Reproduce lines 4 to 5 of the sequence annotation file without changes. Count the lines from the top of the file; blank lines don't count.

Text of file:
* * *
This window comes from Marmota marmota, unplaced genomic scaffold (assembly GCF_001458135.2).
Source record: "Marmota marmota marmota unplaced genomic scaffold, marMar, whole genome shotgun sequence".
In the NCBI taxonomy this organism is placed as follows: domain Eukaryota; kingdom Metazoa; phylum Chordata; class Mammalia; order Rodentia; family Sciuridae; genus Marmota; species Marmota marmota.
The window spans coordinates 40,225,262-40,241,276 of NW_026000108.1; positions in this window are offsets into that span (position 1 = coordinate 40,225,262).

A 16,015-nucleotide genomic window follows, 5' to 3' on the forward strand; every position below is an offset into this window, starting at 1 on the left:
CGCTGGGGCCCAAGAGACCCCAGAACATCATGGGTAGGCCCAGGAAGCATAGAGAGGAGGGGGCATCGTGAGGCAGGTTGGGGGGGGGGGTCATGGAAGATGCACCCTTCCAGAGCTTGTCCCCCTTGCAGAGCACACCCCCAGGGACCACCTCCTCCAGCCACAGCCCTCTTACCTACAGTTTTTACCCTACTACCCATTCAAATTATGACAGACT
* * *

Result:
The window spans coordinates 40,225,262-40,241,276 of NW_026000108.1; positions in this window are offsets into that span (position 1 = coordinate 40,225,262).

A 16,015-nucleotide genomic window follows, 5' to 3' on the forward strand; every position below is an offset into this window, starting at 1 on the left: